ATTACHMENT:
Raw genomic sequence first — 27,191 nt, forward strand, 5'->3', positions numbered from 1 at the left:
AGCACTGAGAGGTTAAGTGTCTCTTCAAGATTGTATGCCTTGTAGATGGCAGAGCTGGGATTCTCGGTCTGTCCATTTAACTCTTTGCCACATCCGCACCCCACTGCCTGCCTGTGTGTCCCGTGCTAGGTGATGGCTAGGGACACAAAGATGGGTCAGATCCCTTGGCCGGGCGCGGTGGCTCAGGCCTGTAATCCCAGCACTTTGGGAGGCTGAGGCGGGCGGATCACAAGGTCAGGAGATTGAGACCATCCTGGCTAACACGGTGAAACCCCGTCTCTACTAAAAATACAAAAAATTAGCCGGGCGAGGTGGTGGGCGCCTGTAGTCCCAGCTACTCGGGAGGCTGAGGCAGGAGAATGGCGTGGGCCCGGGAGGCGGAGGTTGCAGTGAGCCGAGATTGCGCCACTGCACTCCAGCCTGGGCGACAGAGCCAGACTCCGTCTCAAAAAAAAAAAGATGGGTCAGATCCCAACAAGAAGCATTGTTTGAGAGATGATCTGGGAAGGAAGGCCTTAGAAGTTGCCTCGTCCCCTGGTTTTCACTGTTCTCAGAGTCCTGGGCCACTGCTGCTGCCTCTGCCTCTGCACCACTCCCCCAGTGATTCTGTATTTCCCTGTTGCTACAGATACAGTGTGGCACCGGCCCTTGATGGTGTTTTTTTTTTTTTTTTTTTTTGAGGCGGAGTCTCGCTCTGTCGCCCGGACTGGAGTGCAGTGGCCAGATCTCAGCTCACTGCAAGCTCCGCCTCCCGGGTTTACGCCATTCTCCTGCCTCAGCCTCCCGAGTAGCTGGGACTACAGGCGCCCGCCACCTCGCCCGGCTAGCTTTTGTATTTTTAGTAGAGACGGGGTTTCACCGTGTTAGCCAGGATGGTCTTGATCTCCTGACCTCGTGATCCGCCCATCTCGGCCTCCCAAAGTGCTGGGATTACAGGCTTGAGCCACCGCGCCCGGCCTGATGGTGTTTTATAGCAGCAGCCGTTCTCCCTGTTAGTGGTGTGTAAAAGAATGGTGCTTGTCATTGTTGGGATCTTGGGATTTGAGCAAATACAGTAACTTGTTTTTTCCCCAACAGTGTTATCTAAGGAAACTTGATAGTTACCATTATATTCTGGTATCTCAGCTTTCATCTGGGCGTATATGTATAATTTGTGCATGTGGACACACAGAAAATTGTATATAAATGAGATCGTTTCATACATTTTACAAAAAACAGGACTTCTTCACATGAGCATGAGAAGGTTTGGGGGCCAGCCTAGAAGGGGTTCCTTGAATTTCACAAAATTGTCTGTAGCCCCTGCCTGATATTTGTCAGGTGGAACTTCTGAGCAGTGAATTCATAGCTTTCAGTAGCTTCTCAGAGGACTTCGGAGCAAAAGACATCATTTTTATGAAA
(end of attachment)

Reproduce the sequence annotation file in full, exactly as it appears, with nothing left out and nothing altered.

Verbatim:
Raw genomic sequence first — 27,191 nt, forward strand, 5'->3', positions numbered from 1 at the left:
AGCACTGAGAGGTTAAGTGTCTCTTCAAGATTGTATGCCTTGTAGATGGCAGAGCTGGGATTCTCGGTCTGTCCATTTAACTCTTTGCCACATCCGCACCCCACTGCCTGCCTGTGTGTCCCGTGCTAGGTGATGGCTAGGGACACAAAGATGGGTCAGATCCCTTGGCCGGGCGCGGTGGCTCAGGCCTGTAATCCCAGCACTTTGGGAGGCTGAGGCGGGCGGATCACAAGGTCAGGAGATTGAGACCATCCTGGCTAACACGGTGAAACCCCGTCTCTACTAAAAATACAAAAAATTAGCCGGGCGAGGTGGTGGGCGCCTGTAGTCCCAGCTACTCGGGAGGCTGAGGCAGGAGAATGGCGTGGGCCCGGGAGGCGGAGGTTGCAGTGAGCCGAGATTGCGCCACTGCACTCCAGCCTGGGCGACAGAGCCAGACTCCGTCTCAAAAAAAAAAAGATGGGTCAGATCCCAACAAGAAGCATTGTTTGAGAGATGATCTGGGAAGGAAGGCCTTAGAAGTTGCCTCGTCCCCTGGTTTTCACTGTTCTCAGAGTCCTGGGCCACTGCTGCTGCCTCTGCCTCTGCACCACTCCCCCAGTGATTCTGTATTTCCCTGTTGCTACAGATACAGTGTGGCACCGGCCCTTGATGGTGTTTTTTTTTTTTTTTTTTTTTGAGGCGGAGTCTCGCTCTGTCGCCCGGACTGGAGTGCAGTGGCCAGATCTCAGCTCACTGCAAGCTCCGCCTCCCGGGTTTACGCCATTCTCCTGCCTCAGCCTCCCGAGTAGCTGGGACTACAGGCGCCCGCCACCTCGCCCGGCTAGCTTTTGTATTTTTAGTAGAGACGGGGTTTCACCGTGTTAGCCAGGATGGTCTTGATCTCCTGACCTCGTGATCCGCCCATCTCGGCCTCCCAAAGTGCTGGGATTACAGGCTTGAGCCACCGCGCCCGGCCTGATGGTGTTTTATAGCAGCAGCCGTTCTCCCTGTTAGTGGTGTGTAAAAGAATGGTGCTTGTCATTGTTGGGATCTTGGGATTTGAGCAAATACAGTAACTTGTTTTTTCCCCAACAGTGTTATCTAAGGAAACTTGATAGTTACCATTATATTCTGGTATCTCAGCTTTCATCTGGGCGTATATGTATAATTTGTGCATGTGGACACACAGAAAATTGTATATAAATGAGATCGTTTCATACATTTTACAAAAAACAGGACTTCTTCACATGAGCATGAGAAGGTTTGGGGGCCAGCCTAGAAGGGGTTCCTTGAATTTCACAAAATTGTCTGTAGCCCCTGCCTGATATTTGTCAGGTGGAACTTCTGAGCAGTGAATTCATAGCTTTCAGTAGCTTCTCAGAGGACTTCGGAGCAAAAGACATCATTTTTATGAAA